Usually this blog (when I update it 🙂 ) is about education matters and areas that I feel that deserve an audience. However, I am going to move off topic for an entry as it has been playing on my mind – Lance Armstrong.
Now, I am probably not going to say anything that hasn’t been said before about the ‘man’ but for you that know me, you may know that Lance Armstrong was a huge hero of mine. It was the determination, the fight, the battle against Cancer, the comeback (X2), the sheer will to win and, in all honesty, a bit of glory hunting. Before that it was Miguel Indurain, before that – watching Sean Kelly and Stephen Roche catapult Ireland to the heights of cycling domination. I only say this to, hopefully, show that I didn’t come to the game late!
My interest in cycling started with my Father getting involved in it – through his daily commute to work that turned into long hours away on a Sunday morning and through the long evenings of the summer. He would (and still does) disappear
wearing his long retired Combination Jersey from the Tour de France and yellow helmet – alien looking I thought – and return many hours later having conquered some area of South Down or Armagh. This blossomed into joining The Slieve Gullion Wheelers and participating in their usual club runs, etc. As I hit my Twenties and was casting around for something to help shed a bit of the University accumulated weight, I decided to give it a try and follow in his tyre tracks – and so it began…
So, with the history lesson over, we move to the impending interview that Lance Armstrong is going to give to Oprah Winfrey next week when, the speculation seems to suggest, he will ‘come clean’ about his alleged (watch for lawyers!) doping that won him 7 consecutive Tour de France titles from 1999 through to 2005. In the past few months we have had high profile books published by Tyler Hamilton and, more recently, by Sunday Times journalist David Walsh – where the doping and drug culture that was endemic in cycling has been laid bare.
Now, I bought into the whole Lance Armstrong story and whole-heartedly refused to believe that he would be stupid enough to go anywhere near drugs or doping after all that he had come through during his recovery from Testicular Cancer – as tellingly chronicled in ‘It’s Not About The Bike.’ I refused to listen to the dogged campaign of David Walsh, and others, who told us that it was too good to be true. After reading David Walsh’s superb account of his time trying to tell his story to an unbelieving world in ‘Seven Deadly Sins’ I have to apologise to him and all the others who fought to maintain their dignity while steadfastly holding their beliefs and evidence up like a match against a storm – always believing that one day they would be vindicated.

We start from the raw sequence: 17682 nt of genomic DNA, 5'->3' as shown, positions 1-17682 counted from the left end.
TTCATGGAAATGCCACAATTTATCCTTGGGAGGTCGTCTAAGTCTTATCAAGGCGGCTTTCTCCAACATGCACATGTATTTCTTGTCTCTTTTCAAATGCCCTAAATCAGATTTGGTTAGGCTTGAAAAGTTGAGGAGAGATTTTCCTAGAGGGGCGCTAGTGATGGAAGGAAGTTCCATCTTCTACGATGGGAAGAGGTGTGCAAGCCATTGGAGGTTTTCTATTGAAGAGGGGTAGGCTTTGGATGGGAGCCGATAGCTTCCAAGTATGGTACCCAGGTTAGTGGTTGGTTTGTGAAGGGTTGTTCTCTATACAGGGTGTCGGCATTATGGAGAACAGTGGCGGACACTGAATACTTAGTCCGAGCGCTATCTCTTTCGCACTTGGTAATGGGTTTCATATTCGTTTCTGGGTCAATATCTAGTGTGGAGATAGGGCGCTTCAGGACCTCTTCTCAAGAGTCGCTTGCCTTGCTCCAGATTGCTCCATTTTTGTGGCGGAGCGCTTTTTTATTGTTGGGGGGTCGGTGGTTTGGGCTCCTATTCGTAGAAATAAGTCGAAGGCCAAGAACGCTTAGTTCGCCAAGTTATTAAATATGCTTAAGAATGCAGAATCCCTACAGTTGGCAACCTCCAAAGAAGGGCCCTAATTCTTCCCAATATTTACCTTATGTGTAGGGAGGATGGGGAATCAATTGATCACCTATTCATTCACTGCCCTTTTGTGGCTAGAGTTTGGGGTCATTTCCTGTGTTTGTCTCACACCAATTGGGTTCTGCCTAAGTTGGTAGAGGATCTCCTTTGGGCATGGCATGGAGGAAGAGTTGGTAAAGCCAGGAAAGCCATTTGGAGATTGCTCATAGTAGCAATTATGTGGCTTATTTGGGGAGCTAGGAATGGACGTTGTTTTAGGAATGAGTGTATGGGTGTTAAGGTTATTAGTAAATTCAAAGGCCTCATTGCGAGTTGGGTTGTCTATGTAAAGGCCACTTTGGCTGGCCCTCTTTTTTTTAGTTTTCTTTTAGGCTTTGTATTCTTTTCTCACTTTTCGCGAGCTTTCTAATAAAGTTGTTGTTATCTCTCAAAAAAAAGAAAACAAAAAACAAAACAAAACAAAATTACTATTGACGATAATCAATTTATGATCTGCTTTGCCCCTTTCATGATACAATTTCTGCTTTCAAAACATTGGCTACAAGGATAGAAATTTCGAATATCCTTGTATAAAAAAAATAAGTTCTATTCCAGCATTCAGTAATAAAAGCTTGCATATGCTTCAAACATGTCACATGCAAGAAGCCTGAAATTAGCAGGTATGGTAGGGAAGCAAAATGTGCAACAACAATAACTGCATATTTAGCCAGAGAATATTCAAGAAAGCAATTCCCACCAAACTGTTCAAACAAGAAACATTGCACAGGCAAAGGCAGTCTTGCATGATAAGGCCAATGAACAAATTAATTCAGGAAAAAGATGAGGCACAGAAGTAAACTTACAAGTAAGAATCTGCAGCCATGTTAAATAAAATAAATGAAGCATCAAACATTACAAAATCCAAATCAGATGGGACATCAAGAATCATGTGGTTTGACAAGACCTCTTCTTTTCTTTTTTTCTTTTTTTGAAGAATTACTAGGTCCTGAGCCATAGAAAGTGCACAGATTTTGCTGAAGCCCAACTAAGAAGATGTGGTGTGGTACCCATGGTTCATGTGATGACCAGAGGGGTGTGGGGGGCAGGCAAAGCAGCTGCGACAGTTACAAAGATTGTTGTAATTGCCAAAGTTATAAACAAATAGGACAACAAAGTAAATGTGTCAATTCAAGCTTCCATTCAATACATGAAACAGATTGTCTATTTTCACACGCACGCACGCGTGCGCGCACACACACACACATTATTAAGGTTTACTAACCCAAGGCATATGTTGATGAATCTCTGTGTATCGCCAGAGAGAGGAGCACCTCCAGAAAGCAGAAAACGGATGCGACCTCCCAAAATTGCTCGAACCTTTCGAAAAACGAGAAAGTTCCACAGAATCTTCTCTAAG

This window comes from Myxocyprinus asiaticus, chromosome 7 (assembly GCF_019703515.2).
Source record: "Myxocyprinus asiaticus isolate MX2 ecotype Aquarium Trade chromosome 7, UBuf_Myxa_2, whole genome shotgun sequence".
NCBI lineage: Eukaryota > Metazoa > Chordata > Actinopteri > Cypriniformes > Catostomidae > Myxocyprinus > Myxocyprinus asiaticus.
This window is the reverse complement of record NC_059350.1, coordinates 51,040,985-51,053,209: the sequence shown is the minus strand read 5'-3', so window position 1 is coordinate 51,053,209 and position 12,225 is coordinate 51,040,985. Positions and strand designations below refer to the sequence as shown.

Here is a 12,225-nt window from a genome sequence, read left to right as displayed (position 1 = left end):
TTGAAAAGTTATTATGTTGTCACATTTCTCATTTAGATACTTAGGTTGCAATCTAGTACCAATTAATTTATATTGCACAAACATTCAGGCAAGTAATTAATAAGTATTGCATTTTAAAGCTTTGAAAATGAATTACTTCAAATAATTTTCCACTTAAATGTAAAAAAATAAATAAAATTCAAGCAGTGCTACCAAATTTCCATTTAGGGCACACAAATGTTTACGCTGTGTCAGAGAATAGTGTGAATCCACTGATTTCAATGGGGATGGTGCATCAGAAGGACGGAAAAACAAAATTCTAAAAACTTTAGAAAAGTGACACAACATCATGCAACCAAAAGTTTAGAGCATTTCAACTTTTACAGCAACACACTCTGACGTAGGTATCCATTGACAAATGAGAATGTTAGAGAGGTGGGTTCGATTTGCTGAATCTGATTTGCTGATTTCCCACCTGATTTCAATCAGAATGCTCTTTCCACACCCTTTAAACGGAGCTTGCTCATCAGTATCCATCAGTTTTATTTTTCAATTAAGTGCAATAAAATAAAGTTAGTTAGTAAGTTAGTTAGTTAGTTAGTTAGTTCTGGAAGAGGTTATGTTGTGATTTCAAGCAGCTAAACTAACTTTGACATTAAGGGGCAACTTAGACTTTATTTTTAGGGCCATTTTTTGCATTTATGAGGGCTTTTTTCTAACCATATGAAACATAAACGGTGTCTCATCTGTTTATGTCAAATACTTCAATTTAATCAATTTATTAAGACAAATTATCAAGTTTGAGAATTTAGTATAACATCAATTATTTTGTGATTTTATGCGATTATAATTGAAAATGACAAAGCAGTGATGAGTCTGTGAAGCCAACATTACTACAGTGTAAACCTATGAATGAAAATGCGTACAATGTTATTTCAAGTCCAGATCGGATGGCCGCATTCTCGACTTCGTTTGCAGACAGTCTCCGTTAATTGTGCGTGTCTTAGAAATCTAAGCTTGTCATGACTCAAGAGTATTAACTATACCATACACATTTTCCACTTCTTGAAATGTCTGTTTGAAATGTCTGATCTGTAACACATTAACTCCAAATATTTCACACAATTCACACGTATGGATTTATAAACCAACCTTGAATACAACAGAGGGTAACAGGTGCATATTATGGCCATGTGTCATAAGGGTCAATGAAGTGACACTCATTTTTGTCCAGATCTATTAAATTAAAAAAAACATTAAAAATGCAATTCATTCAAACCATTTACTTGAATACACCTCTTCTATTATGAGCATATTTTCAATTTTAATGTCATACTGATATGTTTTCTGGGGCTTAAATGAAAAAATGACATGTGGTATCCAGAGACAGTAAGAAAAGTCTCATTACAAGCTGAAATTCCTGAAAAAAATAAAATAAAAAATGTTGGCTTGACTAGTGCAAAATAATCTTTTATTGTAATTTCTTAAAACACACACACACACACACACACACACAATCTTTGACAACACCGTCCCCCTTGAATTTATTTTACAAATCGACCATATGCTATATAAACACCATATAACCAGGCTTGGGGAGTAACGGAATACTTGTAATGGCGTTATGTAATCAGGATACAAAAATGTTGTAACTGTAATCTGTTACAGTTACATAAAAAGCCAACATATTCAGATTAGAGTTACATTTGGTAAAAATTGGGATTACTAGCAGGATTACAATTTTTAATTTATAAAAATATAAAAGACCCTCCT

After USADA’s damning report – their day came and the rest of us had to take a long hard look in the mirror.
So, why is this important? Why should I blog about it? Who cares?
Simply, because as I ‘cycled’ up (I use that term lightly – struggled and wheezed, more like!) Alpe D’huez in 2011 to celebrate my 40th birthday in the path that my ‘hero’ Armstrong took wearing the replica of his Discovery kit – yellow jersey et al, I shouldn’t have had my sights set on the achievements of someone thousands of miles away and sitting back looking at the rest of us like ‘mugs.’ I should have set my sights on the man in front of me and what he had achieved. I had to, because my father led us up that mountain the whole way – dogged, determined and relishing the opportunity to take on the myth of Alpe d’Huez – and all I could do is sit in his wheel and watch and admire.
It shouldn’t have taken the inspiration of a banned, bullying, intimidating, career and reputation wrecking ‘athlete’ to get me up that mountain and around those 21 hairpin bends.
So when Lance Armstrong goes on US National TV and ‘bares his soul’ I won’t be watching. I won’t be listening. I won’t be lied to again – because you know that he won’t tell the whole truth. There’ll be some sense of justification for what happened in that era and trying to say it was the ‘culture’ and maybe it was – but, Lance, you kept on telling us that you wouldn’t and didn’t do it. Just remember, Oprah’s company is named HARPO – and you aren’t going to have the last laugh this time.
You kept on telling us – as metronomic as your pedal strokes when you where in the cycling.
We did it, though. We made it up the mountain. Will you?